A stronger voice on coal

To oppose a coal-export facility is to become expert at Whac-A-Mole. As one export mole is mallet-ed back (consider the canceled RailAmerica Project at Gray’s Harbor) another mole rears up. In addition to the Gateway Pacific Terminal at Cherry Point — a job-generating proposal that could gum rail traffic in Snohomish and Skagit counties — there is the Millennium Bulk terminal in Longview.

In Oregon, there is the Morrow Pacific Terminal Project with transfer sites at the Port of St. Helen’s north of Portland and at the Port of Morrow in Boardman. Two other proposals, including one at Coos Bay, are still in the whiteboard phase.

Except for Oregon Gov. John Kitzhaber, however, the Northwesterners with the biggest mallets aren’t playing.

In April, Kitzhaber wrote the U.S. Army Corps of Engineers, the Bureau of Land Management and U.S. Interior Secretary Ken Salazar, demanding a comprehensive and programmatic environmental impact statement (EIS) under the National Environmental Policy Act. The Oregon governor advanced a non-parochial approach, in his words, “to look at the unprecedented number of coal export proposals pending in the Pacific Northwest, as well as the potential effects in this country of the use of this coal in Asia.”

China’s energy appetite, fueled by the world’s second-largest economy, will intensify, a reality confirmed by former Ambassador Jon Huntsman last week during a visit to the University of Washington. Similarly, China and East Asia will innovate, aping the United States and its shrinking domestic demand for coal. Less expensive, cleaner natural gas and renewables are eclipsing fossil fuel.

Footnote Kitzhaber’s boldness with a smaller toolbox than Washington’s. Oregon doesn’t benefit from a State Environmental Policy Act that demands permitting agencies initiate thorough review of a project’s potential environmental impact. And many non-electeds, such as Washington’s Ecology Director, Ted Sturdevant, have been asking tough questions. Sturdevant sent a letter to the Corps calling for a cumulative impacts review and EIS on the Port of Morrow project. Now the political class, Kitzhaber notwithstanding, need to exhibit vision.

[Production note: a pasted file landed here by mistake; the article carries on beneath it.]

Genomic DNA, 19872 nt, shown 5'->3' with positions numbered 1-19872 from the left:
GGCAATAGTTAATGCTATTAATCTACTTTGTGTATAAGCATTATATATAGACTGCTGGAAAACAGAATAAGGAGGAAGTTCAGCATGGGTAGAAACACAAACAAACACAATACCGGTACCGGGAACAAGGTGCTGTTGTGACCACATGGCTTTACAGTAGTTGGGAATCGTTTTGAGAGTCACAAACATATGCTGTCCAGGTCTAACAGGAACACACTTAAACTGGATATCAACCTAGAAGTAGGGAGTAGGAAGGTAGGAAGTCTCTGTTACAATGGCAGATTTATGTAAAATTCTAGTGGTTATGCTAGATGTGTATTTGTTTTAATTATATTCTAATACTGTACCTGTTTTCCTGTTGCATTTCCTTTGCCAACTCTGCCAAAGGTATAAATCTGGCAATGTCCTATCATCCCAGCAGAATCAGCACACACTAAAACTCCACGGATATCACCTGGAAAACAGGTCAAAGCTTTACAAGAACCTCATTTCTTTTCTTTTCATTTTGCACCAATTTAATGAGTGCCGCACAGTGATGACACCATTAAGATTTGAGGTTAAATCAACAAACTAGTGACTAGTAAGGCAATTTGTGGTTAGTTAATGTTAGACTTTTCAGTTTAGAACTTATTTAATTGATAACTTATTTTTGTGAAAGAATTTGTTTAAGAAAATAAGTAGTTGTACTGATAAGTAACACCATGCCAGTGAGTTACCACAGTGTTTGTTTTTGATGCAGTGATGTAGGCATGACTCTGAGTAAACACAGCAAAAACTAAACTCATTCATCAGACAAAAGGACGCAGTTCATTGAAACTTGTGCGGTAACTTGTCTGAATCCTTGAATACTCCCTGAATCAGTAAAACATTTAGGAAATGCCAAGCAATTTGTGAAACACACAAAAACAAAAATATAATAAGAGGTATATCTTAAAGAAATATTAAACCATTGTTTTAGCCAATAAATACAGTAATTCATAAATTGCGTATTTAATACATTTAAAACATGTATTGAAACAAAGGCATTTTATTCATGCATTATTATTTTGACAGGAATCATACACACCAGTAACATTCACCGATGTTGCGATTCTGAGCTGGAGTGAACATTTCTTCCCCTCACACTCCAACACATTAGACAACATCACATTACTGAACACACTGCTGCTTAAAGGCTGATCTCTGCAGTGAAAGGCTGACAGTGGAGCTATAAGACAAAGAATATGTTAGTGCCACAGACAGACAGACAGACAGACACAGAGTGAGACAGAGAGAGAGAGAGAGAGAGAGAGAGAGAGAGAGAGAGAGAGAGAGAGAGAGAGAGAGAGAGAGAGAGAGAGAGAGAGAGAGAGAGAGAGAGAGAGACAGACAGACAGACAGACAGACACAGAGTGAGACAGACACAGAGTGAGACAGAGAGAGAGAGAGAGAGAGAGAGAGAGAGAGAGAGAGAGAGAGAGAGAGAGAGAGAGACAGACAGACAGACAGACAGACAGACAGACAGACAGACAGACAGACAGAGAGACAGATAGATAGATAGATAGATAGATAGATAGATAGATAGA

During the 2012 gubernatorial race, Governor-elect Inslee embraced a cumulative impacts analysis of coal export facilities, consistent with his pro-environmental record in Congress. Now, the governor-to-be is staying mum, just when a strong, clear voice is required. Writing in Publicola on Tuesday, Inslee presented his environmental agenda. Managing coal exports was a sin of omission.

Inslee might want to pipe up and fill the political vacuum. He can even participate in the scoping meeting to gauge community interest in Cherry Point on Dec. 13 at the Washington State Trade and Convention Center, from 4 to 7 p.m. The coal elephant isn’t going away.

More in Opinion

Daydream is over; GOP must work with Democrats on ACA fix

Editorial: The Senate should end its latest ACA repeal effort and continue bipartisan talks.

Editorial cartoons for Sunday, Sept. 24

A sketchy look at the day in politics.… Continue reading

Viewpoints: Who’s going to clean up Equifax’s mess?

You are, for starters. But there are things that credit agencies could do to secure your data.

Commentary: Include employee profit-sharing in tax reform

Tying corporate tax reform to profit-sharing would provide a fairer share for the middle class.

Commentary: Give retail marijuana balanced consideration

Retail sale of cannabis is up to Snohomish voters, and there are reasons to support it.

Robinson: The GOP’s health care proposals keep getting worse

It’s hard to find anyone who knows anything about health insurance who likes this monstrous creation.

Will: America’s engine is being slowed by complacency

The Great Enrichment is being superseded by the Great Flinch, a recoil against friction and change.

Parker: 25 years later, woman’s disappearance fresh in mind

Over the years, the work to find Dail Dinwiddie evolved into efforts to find and protect others.

Keillor: Voices in unison sing out our desire for common good

When you stand in a crowd and sing, it does pull people together.

Most Read